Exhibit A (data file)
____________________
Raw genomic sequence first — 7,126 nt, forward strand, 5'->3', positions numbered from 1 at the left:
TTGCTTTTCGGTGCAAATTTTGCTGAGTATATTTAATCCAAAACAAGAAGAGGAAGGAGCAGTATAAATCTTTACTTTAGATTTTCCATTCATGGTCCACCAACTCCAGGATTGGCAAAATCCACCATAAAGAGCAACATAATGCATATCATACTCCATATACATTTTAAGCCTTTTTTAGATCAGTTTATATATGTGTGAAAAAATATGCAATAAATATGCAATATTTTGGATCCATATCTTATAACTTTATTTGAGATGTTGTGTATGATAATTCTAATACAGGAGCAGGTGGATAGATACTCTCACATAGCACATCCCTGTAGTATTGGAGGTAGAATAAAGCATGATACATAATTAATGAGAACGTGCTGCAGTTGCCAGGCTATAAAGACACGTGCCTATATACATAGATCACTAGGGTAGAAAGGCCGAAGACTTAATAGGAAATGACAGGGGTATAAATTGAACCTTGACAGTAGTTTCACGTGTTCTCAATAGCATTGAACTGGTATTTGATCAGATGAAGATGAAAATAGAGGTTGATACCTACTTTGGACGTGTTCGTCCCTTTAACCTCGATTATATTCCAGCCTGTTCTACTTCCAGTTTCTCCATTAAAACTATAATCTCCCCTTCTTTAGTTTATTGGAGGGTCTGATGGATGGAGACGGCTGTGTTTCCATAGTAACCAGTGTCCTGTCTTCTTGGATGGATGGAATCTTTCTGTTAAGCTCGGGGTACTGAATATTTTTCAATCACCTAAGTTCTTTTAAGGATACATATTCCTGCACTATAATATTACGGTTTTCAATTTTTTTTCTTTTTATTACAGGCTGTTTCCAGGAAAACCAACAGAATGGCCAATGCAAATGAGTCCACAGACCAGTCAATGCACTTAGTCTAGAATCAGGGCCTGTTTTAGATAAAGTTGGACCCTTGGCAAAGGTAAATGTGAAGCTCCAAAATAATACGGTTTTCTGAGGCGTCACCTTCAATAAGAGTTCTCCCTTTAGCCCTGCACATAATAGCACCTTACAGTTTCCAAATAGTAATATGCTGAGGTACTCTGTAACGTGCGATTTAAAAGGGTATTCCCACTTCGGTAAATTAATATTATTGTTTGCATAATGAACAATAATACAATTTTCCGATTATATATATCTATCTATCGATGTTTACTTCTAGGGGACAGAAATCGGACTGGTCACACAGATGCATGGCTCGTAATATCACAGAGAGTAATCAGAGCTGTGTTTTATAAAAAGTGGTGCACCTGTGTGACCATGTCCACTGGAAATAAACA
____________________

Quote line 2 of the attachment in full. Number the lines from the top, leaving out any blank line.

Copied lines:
TTGCTTTTCGGTGCAAATTTTGCTGAGTATATTTAATCCAAAACAAGAAGAGGAAGGAGCAGTATAAATCTTTACTTTAGATTTTCCATTCATGGTCCACCAACTCCAGGATTGGCAAAATCCACCATAAAGAGCAACATAATGCATATCATACTCCATATACATTTTAAGCCTTTTTTAGATCAGTTTATATATGTGTGAAAAAATATGCAATAAATATGCAATATTTTGGATCCATATCTTATAACTTTATTTGAGATGTTGTGTATGATAATTCTAATACAGGAGCAGGTGGATAGATACTCTCACATAGCACATCCCTGTAGTATTGGAGGTAGAATAAAGCATGATACATAATTAATGAGAACGTGCTGCAGTTGCCAGGCTATAAAGACACGTGCCTATATACATAGATCACTAGGGTAGAAAGGCCGAAGACTTAATAGGAAATGACAGGGGTATAAATTGAACCTTGACAGTAGTTTCACGTGTTCTCAATAGCATTGAACTGGTATTTGATCAGATGAAGATGAAAATAGAGGTTGATACCTACTTTGGACGTGTTCGTCCCTTTAACCTCGATTATATTCCAGCCTGTTCTACTTCCAGTTTCTCCATTAAAACTATAATCTCCCCTTCTTTAGTTTATTGGAGGGTCTGATGGATGGAGACGGCTGTGTTTCCATAGTAACCAGTGTCCTGTCTTCTTGGATGGATGGAATCTTTCTGTTAAGCTCGGGGTACTGAATATTTTTCAATCACCTAAGTTCTTTTAAGGATACATATTCCTGCACTATAATATTACGGTTTTCAATTTTTTTTCTTTTTATTACAGGCTGTTTCCAGGAAAACCAACAGAATGGCCAATGCAAATGAGTCCACAGACCAGTCAATGCACTTAGTCTAGAATCAGGGCCTGTTTTAGATAAAGTTGGACCCTTGGCAAAGGTAAATGTGAAGCTCCAAAATAATACGGTTTTCTGAGGCGTCACCTTCAATAAGAGTTCTCCCTTTAGCCCTGCACATAATAGCACCTTACAGTTTCCAAATAGTAATATGCTGAGGTACTCTGTAACGTGCGATTTAAAAGGGTATTCCCACTTCGGTAAATTAATATTATTGTTTGCATAATGAACAATAATACAATTTTCCGATTATATATATCTATCTATCGATGTTTACTTCTAGGGGACAGAAATCGGACTGGTCACACAGATGCATGGCTCGTAATATCACAGAGAGTAATCAGAGCTGTGTTTTATAAAAAGTGGTGCACCTGTGTGACCATGTCCACTGGAAATAAACA